The UK - backed up by the US and Canada - said on Thursday that researchers at Oxford University working on AstraZeneca's vaccine were targeted in the hack.

The vaccine study is widely viewed as the world's most advanced, alongside another study being conducted in China.

Just like the Russian vaccine, Phase II trials have been completed with Phase III testing underway in Brazil.

'Positive news' is expected from the Phase II trials imminently, with ITV reporting that the vaccine is producing an immune response.

Britain's National Cyber Security Centre called out a hacking group called Cozy Bear, also known as ATP29, as being responsible for the hack on Thursday.

The NCSC says it is 95 per cent certain that the group is operated by the Russian intelligence services.

The group was accused of hacking the Democratic National Committee during the 2016 US election and releasing a tranche of emails with the aim of swinging the vote.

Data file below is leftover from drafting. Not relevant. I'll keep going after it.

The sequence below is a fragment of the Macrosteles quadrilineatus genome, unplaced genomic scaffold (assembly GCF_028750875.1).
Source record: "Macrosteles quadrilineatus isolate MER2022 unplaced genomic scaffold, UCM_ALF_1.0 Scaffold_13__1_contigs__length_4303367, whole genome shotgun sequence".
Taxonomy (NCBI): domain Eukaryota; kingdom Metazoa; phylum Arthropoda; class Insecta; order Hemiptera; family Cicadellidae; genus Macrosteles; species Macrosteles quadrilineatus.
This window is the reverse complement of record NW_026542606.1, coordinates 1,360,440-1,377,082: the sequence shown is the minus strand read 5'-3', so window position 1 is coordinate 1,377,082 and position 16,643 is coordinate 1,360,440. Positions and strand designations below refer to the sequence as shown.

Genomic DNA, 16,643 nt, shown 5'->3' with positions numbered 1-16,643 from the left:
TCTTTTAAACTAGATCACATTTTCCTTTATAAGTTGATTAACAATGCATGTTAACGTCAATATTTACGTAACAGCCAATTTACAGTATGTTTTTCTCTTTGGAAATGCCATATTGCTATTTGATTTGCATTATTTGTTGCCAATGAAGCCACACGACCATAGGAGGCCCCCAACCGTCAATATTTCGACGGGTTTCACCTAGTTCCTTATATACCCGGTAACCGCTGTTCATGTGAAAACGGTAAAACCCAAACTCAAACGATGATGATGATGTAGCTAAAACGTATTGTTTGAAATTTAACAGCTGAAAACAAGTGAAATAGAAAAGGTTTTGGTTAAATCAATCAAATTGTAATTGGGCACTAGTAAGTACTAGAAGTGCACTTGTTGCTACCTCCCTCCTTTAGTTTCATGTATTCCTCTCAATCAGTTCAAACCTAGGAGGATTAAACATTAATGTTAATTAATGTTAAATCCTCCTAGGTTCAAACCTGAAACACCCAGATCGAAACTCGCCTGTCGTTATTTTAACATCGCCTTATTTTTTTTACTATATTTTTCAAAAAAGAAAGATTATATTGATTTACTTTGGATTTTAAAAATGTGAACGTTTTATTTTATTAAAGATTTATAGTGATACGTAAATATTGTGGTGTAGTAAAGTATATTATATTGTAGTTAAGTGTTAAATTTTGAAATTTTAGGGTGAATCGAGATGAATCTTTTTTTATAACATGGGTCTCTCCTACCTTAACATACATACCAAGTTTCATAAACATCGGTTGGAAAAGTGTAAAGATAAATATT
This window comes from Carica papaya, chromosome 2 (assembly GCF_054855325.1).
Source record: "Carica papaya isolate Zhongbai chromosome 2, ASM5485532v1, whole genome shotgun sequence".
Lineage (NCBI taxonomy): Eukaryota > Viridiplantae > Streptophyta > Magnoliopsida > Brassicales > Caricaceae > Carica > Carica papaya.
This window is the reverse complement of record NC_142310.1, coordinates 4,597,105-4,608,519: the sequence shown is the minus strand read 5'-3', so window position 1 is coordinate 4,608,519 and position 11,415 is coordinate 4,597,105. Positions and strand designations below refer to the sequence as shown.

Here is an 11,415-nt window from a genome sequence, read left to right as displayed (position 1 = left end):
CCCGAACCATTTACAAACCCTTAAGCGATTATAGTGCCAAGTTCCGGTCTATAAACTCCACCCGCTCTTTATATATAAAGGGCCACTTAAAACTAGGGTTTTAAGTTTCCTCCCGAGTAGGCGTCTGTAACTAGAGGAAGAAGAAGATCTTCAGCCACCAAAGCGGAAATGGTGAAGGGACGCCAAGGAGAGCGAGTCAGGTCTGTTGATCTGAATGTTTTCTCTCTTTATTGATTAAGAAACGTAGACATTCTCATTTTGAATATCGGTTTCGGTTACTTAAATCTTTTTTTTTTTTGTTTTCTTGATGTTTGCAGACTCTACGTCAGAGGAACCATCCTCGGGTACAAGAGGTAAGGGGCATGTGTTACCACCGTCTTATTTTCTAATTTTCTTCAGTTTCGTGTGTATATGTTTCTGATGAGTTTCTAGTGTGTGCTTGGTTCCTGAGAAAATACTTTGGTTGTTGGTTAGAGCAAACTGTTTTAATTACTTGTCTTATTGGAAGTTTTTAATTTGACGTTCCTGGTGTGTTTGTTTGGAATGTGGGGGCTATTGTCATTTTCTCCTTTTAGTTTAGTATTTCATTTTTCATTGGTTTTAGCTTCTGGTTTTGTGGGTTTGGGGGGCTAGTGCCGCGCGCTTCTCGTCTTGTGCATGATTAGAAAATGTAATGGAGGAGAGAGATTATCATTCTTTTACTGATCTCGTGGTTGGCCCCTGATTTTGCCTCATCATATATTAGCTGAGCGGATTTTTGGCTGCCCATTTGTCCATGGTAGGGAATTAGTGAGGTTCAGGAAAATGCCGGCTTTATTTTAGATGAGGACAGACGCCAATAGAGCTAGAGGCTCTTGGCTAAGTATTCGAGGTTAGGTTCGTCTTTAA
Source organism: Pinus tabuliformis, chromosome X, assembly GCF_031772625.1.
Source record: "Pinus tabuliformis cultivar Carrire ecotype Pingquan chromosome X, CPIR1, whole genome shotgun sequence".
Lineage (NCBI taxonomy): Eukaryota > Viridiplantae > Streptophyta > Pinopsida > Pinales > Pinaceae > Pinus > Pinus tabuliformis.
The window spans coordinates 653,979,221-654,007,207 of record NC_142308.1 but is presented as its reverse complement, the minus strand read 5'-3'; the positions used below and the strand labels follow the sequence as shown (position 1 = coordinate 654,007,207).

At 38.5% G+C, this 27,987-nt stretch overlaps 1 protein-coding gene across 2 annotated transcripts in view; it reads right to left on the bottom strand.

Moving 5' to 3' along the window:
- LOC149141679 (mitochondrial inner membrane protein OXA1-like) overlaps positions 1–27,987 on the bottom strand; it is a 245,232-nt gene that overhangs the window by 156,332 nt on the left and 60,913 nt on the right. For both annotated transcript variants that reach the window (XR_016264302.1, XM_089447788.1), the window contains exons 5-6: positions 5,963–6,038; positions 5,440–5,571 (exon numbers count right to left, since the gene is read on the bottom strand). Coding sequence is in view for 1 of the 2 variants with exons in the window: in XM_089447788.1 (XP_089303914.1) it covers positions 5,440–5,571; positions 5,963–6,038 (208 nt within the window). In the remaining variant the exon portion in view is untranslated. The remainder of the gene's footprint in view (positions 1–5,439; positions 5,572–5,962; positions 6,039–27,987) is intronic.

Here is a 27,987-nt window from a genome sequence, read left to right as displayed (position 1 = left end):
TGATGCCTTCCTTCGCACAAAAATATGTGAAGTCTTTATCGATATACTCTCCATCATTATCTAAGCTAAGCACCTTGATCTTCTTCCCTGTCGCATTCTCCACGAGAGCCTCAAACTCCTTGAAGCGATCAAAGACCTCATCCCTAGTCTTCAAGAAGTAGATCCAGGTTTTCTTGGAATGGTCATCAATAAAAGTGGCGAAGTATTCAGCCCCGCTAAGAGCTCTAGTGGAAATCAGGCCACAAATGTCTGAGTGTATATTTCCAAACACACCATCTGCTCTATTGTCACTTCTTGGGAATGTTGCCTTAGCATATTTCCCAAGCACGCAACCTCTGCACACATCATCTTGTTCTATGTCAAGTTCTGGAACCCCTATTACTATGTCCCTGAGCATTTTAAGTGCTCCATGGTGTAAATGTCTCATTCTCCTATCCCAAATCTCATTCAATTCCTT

In 2015, it was implicated in an attack on the Pentagon that brought down the Joint Staff email system and its internet.

And in 2017 it was accused of targeting the Dutch national election, forcing the government to abandon electronic ballots and count votes by hand.

The move was likely intended as revenge after Dutch security experts managed to hack into a CCTV system in Moscow and watch the hackers at work.

Through the cameras they managed to identify methods the hackers were using, and identify individual members of the group.

Just this week the UK government accused Russian hackers of leaking details of trade negotiations with the US to try and help Labour win the 2019 election.

While the group was not named, Cozy Bear will be top of the list of suspects.

'APT29 has been successfully compromising systems now for over a decade across the globe,' Tony Cole, chief technology officer at Attivo Networks, told The Telegraph.

'The pandemic has given them a new and additional target to steal research.'